Is this work going to involve outreach into the campus or community?

Working alongside the campus community and surrounding communities is going to be important. The effort of protecting, affirming, and valuing Indigenous knowledge systems can’t be done alone, and can’t be done from a shadowy office somewhere. When we look at the definitions of reconciliation that have been given to us by generations of very strong Indigenous thinkers, we see that reconciliation requires the establishment and maintenance of mutually respectful relationships.

We’ve been having conversations with colleagues at the University of Victoria, thinking about the very powerful role that academic libraries can play within the campus because they are a natural convening place, a natural gathering place, a natural hub that can support a wide range of knowledge-seeking and knowledge-promoting activities by students and faculty. The more we value that centrality and the more we recognize the opportunity that’s created, the more we can start to realize just how important a role archives, libraries, and museums can play in this time of transition and the search for justice.

Do you have any suggestions for anyone, or any institution, beginning to take on this work?

Understanding how systemic racism works, how it operates, how it maintains power, and how it maintains privilege is required knowledge of every single professional in this country right now. There is no institution anywhere that is immune from systemic racism and discrimination. That has to be the starting point of every single conversation that we’re having at every institution.

From there, the nature of how systemic racism operates within whatever sector you operate in needs to be further unpacked. One has both a responsibility and a requirement to not only understand that the broad issues apply, but that there are specific ways that those manifest themselves in various sectors.

Within cultural institutions, it is paramount that a diversity of staff are present, that a diversity of people are empowered, and that all institutions create structures, systems, and opportunities for those conversations that need to be happening—and then work as diligently and as swiftly as possible to dismantle these systems of oppression, discrimination, and racism that continue to persist. We have to understand that everybody is called upon to do that work, and that the dismantling is of incredible importance if we’re ever going to reach our full potential. Otherwise, we’re going to just continue to recreate the same mistakes.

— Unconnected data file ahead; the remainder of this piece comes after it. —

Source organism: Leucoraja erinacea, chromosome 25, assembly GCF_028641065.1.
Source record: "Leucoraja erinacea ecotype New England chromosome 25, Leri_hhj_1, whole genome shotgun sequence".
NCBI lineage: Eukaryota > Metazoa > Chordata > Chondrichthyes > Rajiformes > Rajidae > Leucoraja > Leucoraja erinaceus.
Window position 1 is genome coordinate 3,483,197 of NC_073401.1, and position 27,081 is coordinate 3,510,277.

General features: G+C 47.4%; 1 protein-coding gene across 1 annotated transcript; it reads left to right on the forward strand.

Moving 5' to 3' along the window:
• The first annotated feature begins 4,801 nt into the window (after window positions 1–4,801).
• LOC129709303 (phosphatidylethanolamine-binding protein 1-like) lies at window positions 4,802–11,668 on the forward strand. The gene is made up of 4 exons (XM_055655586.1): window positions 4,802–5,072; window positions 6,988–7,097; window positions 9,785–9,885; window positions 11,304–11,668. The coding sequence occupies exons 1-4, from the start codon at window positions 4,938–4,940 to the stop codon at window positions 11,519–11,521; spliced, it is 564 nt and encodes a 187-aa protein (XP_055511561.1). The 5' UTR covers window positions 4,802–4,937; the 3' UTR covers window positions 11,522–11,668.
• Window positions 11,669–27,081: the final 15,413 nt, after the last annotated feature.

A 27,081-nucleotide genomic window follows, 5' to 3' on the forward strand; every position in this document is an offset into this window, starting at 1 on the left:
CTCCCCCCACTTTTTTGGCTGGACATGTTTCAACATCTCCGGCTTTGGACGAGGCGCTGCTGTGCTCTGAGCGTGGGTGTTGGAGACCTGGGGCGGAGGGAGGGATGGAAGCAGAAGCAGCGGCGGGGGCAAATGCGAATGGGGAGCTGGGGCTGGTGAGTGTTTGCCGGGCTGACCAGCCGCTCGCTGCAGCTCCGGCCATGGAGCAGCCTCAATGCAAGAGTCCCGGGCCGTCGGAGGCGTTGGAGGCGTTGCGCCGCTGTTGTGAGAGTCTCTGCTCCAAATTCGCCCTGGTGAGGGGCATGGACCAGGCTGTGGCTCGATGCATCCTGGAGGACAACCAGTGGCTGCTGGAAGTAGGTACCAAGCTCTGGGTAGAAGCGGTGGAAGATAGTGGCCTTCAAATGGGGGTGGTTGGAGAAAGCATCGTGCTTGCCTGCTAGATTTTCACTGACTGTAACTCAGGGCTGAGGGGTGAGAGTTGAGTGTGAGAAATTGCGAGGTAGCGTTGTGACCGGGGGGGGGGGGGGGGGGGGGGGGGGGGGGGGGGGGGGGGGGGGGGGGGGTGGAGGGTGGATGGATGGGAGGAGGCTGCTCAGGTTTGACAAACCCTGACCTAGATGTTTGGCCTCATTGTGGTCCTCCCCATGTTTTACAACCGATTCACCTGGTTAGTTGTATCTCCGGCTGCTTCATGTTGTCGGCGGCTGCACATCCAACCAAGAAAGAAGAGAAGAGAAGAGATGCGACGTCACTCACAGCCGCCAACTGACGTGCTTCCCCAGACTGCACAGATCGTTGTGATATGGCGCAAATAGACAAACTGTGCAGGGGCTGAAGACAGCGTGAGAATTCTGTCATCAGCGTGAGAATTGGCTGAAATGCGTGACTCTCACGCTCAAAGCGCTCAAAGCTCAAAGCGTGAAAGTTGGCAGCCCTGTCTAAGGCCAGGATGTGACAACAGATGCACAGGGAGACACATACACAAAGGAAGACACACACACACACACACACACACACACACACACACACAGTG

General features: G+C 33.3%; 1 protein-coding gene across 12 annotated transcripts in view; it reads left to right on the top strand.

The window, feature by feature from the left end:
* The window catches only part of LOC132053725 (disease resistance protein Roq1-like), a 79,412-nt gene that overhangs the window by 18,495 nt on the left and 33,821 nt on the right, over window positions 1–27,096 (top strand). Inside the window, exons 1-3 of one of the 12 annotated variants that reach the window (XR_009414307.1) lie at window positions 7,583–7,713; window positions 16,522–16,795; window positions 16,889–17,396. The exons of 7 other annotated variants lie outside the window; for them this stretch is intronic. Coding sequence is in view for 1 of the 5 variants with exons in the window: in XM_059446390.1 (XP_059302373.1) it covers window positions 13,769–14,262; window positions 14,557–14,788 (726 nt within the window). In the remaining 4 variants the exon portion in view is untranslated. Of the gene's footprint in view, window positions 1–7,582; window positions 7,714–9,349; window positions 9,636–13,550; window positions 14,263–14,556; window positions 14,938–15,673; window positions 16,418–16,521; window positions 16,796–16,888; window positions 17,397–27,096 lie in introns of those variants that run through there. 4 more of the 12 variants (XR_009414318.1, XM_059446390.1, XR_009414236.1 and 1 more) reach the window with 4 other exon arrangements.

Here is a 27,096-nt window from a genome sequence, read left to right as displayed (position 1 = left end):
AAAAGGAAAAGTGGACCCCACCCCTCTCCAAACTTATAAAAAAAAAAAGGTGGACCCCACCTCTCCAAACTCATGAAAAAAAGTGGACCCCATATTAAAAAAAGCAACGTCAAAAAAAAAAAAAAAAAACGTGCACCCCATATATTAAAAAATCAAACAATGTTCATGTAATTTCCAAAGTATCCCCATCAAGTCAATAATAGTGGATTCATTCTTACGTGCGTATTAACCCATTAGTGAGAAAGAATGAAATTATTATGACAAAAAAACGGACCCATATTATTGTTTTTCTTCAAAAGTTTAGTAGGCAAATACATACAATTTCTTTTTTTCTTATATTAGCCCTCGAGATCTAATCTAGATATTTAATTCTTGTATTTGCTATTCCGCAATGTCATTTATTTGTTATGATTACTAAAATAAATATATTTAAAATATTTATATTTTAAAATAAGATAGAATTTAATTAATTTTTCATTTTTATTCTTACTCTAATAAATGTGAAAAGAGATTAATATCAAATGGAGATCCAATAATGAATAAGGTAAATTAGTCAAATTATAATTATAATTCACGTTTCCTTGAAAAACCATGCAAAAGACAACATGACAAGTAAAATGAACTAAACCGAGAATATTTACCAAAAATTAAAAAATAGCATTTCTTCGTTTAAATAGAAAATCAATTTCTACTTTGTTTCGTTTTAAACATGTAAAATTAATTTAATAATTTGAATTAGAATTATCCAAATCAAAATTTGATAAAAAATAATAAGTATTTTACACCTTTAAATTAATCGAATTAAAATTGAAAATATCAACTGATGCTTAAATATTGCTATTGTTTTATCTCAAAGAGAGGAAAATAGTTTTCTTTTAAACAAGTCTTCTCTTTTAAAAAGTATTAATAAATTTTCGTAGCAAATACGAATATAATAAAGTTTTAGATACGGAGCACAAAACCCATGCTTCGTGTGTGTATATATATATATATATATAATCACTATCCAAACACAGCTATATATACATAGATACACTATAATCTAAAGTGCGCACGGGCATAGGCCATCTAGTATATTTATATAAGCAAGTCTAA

That becomes especially important in terms of archives and libraries right now in questions of social memory: who we are, where we came from, who our historical figures have been, and who they have not been by virtue of being silenced or erased. These are important opportunities for cultural institutions to meaningfully participate in these conversations. When I take a step back and look at the bedrock upon which all of our Truth and Reconciliation Commission activities rested, it primarily rested on the truth aspect—repairing a terribly damaged historical record that had been intentionally created to maintain the systems of power and superiority over certain segments of this society. We have to be extraordinarily aware of the fact that systems of oppression and discrimination are violent and continuing to create harm and pain for huge numbers of people in this world. We’ve got a long way to go before we’ve reached a point where we can truly say that we have achieved those goals.

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Lisa Peet

lpeet@mediasourceinc.com

Lisa Peet is News Editor for Library Journal.